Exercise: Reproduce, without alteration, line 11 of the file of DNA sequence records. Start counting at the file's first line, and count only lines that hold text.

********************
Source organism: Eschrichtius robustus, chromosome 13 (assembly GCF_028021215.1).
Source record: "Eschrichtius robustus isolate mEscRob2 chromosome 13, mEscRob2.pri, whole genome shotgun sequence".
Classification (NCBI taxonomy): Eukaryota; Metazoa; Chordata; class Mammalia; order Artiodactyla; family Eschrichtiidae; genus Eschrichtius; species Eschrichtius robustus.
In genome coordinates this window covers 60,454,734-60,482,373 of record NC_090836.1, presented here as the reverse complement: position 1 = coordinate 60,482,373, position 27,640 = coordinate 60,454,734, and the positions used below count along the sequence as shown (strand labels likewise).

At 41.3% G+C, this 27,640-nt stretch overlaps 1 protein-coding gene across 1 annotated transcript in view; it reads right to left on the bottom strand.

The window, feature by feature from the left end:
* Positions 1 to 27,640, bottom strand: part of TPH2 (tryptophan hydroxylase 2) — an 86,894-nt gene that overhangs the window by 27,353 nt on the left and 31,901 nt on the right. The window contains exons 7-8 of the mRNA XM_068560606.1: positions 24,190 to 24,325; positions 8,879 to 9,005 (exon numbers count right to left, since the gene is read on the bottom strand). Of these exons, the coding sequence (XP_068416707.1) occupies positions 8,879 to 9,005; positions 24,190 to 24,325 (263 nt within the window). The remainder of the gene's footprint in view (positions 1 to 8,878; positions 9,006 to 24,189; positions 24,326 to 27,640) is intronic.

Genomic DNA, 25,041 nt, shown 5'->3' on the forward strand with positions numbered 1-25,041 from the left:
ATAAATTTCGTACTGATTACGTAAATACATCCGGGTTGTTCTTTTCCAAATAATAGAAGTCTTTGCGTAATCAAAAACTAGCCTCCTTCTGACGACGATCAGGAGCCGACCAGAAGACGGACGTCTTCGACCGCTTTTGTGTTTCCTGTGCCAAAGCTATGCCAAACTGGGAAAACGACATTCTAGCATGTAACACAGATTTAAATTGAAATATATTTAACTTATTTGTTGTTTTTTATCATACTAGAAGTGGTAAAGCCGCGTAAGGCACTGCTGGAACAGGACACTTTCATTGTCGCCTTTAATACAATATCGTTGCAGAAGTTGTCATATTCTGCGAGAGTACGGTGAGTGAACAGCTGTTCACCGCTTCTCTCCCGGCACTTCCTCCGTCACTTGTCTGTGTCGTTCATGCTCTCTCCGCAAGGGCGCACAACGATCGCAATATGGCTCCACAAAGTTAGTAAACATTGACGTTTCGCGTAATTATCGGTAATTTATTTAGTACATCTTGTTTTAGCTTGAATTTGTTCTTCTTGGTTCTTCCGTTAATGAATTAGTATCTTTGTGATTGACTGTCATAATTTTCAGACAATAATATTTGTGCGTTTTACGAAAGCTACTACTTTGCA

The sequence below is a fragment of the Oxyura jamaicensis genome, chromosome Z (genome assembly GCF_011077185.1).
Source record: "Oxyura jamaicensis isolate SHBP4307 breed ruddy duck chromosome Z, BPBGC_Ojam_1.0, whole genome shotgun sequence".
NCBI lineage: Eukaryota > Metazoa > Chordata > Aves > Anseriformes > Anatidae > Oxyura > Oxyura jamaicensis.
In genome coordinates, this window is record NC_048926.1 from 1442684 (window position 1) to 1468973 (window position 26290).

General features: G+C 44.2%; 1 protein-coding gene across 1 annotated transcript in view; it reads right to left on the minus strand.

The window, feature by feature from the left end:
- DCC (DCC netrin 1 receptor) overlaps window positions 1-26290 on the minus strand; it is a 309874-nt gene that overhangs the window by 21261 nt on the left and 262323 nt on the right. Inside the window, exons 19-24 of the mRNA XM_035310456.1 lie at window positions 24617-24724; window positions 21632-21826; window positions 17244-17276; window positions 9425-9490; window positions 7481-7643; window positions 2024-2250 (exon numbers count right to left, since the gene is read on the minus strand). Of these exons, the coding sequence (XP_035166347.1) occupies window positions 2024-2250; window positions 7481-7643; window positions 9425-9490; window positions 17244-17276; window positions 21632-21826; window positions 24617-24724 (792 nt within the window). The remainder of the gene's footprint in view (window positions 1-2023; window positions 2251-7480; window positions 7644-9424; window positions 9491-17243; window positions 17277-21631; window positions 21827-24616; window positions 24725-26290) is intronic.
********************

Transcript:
Source record: "Oxyura jamaicensis isolate SHBP4307 breed ruddy duck chromosome Z, BPBGC_Ojam_1.0, whole genome shotgun sequence".